Why Support Several Life Cycles?
This is a good question. First, one life cycle clearly does not fit all. Teams find themselves in a unique situation: team members are unique individuals with their own skills and preferences for working, let alone the scaling/tailoring factors such as team size, geographic distribution, domain complexity, organizational culture, and so on which vary by team. Because teams find themselves in a wide variety of situations shouldn’t a tool kit such as DA support several life cycles? Furthermore, just from the raging debates on various agile discussion forums, in agile user groups, at agile conferences, and even within organizations themselves it’s very easy to empirically observe that agile teams are in fact following different types of life cycles.
Second, we were uncomfortable with the idea of prescribing a single life cycle. We wanted to avoid prescription in the DA tool kit to begin with, for all the rhetoric about the evils of prescription within the Scrum community it’s clear that Scrum is in fact quite prescriptive in practice. We’ve seen many teams get into trouble trying to follow agile methods such as Scrum to the letter of the law in an environment where “Scrum out of the box” really isn’t a good fit.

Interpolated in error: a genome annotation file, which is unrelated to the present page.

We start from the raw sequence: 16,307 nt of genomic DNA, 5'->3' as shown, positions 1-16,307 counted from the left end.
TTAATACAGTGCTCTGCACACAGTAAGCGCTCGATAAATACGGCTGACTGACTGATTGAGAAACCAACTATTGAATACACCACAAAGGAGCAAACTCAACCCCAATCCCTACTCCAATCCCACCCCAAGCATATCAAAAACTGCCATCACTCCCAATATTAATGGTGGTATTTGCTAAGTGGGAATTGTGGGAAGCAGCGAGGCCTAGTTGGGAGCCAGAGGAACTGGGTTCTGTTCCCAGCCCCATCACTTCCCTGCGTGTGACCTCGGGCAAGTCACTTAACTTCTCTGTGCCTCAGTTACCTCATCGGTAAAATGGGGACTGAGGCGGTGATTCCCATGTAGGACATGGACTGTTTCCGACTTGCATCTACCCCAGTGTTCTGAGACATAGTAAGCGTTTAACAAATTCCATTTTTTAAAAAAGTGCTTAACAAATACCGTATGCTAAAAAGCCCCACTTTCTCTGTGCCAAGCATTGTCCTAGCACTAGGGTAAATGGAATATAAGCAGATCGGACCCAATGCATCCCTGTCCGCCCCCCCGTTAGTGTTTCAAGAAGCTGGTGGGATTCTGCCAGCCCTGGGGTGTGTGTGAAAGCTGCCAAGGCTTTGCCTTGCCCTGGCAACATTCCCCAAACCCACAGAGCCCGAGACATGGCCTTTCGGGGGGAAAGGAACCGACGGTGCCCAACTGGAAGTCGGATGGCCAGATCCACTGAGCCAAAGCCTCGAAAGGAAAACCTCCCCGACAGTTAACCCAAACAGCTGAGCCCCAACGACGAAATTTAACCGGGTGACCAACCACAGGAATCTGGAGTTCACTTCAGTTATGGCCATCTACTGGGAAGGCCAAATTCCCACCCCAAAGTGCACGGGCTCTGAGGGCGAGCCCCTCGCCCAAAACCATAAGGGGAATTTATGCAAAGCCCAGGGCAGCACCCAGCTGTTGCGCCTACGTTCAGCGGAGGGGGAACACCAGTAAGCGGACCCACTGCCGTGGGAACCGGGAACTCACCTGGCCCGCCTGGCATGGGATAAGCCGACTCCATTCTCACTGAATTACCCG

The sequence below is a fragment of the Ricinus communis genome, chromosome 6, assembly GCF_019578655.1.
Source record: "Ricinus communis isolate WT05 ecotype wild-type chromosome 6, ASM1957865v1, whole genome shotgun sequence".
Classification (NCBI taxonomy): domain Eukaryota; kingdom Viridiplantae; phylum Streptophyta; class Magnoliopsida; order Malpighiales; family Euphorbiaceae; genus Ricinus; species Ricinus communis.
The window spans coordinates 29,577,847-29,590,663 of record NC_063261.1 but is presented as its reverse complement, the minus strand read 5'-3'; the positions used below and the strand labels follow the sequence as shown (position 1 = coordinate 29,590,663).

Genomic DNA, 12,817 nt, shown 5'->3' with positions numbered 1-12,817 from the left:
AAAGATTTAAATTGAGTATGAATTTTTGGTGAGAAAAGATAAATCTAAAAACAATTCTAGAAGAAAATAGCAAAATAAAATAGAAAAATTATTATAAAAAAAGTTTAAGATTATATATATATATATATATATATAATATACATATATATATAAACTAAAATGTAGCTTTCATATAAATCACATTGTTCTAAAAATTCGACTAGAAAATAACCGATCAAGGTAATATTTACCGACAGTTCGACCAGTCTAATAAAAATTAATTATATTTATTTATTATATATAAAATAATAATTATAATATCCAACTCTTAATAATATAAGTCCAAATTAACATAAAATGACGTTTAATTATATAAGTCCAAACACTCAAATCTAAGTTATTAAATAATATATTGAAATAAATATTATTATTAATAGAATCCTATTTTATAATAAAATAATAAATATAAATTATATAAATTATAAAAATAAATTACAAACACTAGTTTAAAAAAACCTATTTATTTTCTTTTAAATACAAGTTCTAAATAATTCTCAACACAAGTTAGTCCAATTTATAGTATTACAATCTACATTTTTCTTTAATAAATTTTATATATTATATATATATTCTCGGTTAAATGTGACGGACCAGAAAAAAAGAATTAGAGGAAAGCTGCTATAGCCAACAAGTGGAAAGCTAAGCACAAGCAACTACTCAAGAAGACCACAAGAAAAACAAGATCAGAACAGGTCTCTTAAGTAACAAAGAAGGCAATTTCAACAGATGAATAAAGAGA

Third, we’re firm believers in process improvement. If you are in fact improving your process as you learn, is it not realistic that your life cycle will evolve over time? Of course it will. We’ve seen teams start with something close to the basic/agile life cycle that evolve it to the advanced/lean or continuous delivery life cycles over time.
The Downside of Supporting Several Life Cycles
There is clearly a downside to explicitly supporting several life cycles. By doing so we explicitly admit that DA teams will be follow a unique tailoring of the process that best fits their situation, a concept that can be antithetical in organizations still clinging to the notion of repeatable processes (DA promotes repeatable results over repeatable processes). It also makes it clear that enterprise professionals, such as enterprise architects or data management groups, need to be sufficiently flexible to support several delivery life cycles. Instead of sub-optimizing around such enterprise processes (i.e. forcing all project teams to conform to a single data management strategy) you instead want to build enterprise teams that are sufficiently skilled and flexible to support delivery teams in a manner which best suits the delivery teams. Finally, it’s clear that governance needs to be results based, not artifact based. The good news is that DA builds effective governance right into the tool kit.